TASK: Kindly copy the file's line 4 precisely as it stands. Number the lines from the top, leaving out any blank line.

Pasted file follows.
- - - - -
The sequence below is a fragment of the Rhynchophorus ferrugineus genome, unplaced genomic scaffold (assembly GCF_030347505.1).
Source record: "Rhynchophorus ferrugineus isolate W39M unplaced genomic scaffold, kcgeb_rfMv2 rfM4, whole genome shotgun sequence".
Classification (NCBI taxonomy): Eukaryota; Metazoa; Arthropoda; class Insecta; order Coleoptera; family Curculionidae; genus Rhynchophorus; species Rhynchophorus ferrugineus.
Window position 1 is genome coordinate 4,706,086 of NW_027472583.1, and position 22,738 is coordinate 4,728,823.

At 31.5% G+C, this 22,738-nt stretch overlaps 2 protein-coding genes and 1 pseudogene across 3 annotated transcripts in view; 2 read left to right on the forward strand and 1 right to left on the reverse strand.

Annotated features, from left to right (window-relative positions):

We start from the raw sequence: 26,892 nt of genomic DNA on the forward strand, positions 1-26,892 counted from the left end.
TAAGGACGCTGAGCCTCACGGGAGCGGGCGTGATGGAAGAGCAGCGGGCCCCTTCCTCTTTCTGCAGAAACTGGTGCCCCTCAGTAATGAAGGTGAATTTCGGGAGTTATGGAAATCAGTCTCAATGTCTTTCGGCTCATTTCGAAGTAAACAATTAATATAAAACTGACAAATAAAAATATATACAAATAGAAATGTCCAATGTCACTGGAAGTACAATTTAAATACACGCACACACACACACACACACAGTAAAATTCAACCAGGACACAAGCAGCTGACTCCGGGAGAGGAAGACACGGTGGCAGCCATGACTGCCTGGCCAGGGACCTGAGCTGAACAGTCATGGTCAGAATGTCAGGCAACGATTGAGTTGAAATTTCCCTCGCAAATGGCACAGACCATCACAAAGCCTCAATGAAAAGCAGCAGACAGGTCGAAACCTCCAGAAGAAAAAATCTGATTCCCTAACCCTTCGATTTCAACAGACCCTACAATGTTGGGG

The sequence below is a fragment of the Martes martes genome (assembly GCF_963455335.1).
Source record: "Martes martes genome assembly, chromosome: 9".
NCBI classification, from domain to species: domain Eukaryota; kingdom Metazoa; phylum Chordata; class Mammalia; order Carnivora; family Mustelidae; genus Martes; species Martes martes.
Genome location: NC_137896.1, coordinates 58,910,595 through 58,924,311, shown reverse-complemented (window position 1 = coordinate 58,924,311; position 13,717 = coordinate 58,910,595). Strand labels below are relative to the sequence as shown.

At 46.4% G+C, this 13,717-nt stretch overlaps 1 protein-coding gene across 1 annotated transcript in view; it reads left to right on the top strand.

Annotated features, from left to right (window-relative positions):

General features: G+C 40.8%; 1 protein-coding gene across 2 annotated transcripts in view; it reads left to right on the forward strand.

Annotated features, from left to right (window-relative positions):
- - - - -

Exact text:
Window position 1 is genome coordinate 4,706,086 of NW_027472583.1, and position 22,738 is coordinate 4,728,823.